Themes: Sex, Friendship, Stalkers
Audience: Young Adult
Publisher: Little, Brown Books for Young Readers
Released: October 30, 2018
By far the most compulsive book I’ve picked up in a while! It’s the kind of book I found difficult to put down, and if there hadn’t been other things I needed to do, I would have finished it in a single sitting. As it was, I devoured it in two. Also, from what I’ve seen of the reviews, Jack of Hearts (and Other Parts) is one of those books that polarises readers. It’s bold and daring and utterly unapologetic, and has divided readers into those like me who loved it and those who didn’t.
The thing that stood out for me in particular about this novel was the protagonist. Jack Rothman is your stereotypical queen and proud to be so. He adores makeup, partying, and hanging out with his friends. Most of all, he loves sex and plenty of it. Jack isn’t interested in a boyfriend; he simply wants to have fun. Yet, he’s always careful to avoid hurting anyone, and his experience and compassion make him the ideal candidate to dispense advice when his friend Jenna starts a problem column on her blog.
Then the notes start to appear in Jack’s locker, seemingly harmless love notes at first, but quickly becoming more threatening. Someone out there doesn’t like his heightened popularity or promiscuous lifestyle, and is determined to have him for themselves. Gradually, as the threats grow more destructive, even going so far as to target the people he loves, Jack shrinks into himself. All his sparkle, his cocky self-assurance, ebbs away and I found the change in him truly heartbreaking to watch.
It would be impossible for me to talk about this book without mentioning the sexual content. Actually, I’ve read YA fiction that contains more explicit on-page sex, but Jack’s accounts of his raunchier escapades are graphic to say the least. Several reviewers have expressed the belief that so much detail is inappropriate for a young adult audience, that discussions of anal sex and BDSM have no place in a novel written for teenagers, and I do think they make a valid point.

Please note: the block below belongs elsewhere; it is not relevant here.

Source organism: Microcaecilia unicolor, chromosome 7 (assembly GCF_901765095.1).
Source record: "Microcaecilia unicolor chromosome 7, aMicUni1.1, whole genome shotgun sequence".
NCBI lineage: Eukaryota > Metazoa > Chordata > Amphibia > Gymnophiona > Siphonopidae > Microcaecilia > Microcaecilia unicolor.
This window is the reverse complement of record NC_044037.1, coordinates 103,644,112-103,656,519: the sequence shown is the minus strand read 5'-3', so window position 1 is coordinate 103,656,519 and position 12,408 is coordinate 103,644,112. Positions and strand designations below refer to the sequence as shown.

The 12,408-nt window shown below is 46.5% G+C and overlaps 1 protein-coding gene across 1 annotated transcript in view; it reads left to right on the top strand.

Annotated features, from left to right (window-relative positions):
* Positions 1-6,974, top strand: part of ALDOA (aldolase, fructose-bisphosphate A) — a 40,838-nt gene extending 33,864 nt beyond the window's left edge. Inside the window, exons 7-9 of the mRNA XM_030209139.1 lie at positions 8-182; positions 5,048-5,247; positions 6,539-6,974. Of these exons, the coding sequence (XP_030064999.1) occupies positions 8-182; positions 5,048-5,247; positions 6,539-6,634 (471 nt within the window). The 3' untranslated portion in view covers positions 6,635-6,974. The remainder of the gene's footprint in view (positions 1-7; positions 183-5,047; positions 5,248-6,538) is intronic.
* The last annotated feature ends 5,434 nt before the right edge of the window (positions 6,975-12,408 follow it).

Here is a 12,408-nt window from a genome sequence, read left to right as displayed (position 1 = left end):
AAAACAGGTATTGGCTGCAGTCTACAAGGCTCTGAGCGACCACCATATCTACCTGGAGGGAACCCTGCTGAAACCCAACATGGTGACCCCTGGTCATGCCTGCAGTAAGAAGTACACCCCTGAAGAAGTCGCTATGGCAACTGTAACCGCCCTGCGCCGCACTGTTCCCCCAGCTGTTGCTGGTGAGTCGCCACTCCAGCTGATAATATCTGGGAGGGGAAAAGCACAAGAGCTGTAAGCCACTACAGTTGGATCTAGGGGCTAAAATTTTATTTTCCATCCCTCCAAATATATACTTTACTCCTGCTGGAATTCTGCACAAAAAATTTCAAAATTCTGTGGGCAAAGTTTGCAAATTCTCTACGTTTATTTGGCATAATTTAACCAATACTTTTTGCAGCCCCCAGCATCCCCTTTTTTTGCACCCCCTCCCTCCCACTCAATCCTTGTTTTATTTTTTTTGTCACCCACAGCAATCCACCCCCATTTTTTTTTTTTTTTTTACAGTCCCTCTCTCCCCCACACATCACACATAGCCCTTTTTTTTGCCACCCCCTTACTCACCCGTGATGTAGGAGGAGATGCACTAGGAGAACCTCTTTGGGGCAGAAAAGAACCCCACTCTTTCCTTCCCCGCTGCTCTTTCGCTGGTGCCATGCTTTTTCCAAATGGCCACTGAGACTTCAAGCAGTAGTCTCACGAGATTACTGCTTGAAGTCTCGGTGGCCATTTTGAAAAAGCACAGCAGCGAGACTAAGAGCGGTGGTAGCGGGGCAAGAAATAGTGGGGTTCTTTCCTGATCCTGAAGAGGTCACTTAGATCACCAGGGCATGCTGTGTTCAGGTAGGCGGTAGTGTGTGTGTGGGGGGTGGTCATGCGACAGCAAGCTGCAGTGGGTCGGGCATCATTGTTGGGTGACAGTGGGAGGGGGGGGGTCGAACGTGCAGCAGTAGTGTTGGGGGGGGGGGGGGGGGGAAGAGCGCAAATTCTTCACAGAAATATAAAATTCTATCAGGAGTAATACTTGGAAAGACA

That said, you would be hard pressed to find a YA story that deals with the issue of sex in such a straightforward and positive way. When teens write to Jack with their relationship problems, he responds with unflinching candour, sharing his most embarrassing and intimate experiences. Most of all, his advice stresses the importance of consent, honesty, and staying safe, and if this is the overriding message young people come away with after reading this book, that surely has to be a good thing.
For a compelling story told with unashamed frankness, and an unforgettable hero who is unafraid to be true to himself, Jack of Hearts (and Other Parts) by L.C. Rosen gets 10/10 rainbows!
About the Book
My first time getting it in the butt was kind of weird. I think it’s going to be weird for everyone’s first time, though.
Meet Jack Rothman. He’s seventeen and loves partying, makeup and boys – sometimes all at the same time. His sex life makes him the hot topic for the high school gossip machine. But who cares? Like Jack always says, ‘it could be worse’.
He doesn’t actually expect that to come true.
But after Jack starts writing an online sex advice column, the mysterious love letters he’s been getting take a turn for the creepy. Jack’s secret admirer knows everything: where he’s hanging out, who he’s sleeping with, who his mum is dating. They claim they love Jack, but not his unashamedly queer lifestyle. They need him to curb his sexuality, or they’ll force him.
As the pressure mounts, Jack must unmask his stalker before their obsession becomes genuinely dangerous…
About L.C. Rosen
Lev Rosen writes books for people of all ages, most recently Depth and Jack of Hearts (and other parts). His next book, Camp, will be out in May 2020. His books have been sold around the world and translated into different languages as well as being featured on many best of the year lists, and nominated for awards. Lev lives in NYC with his husband and a very small cat.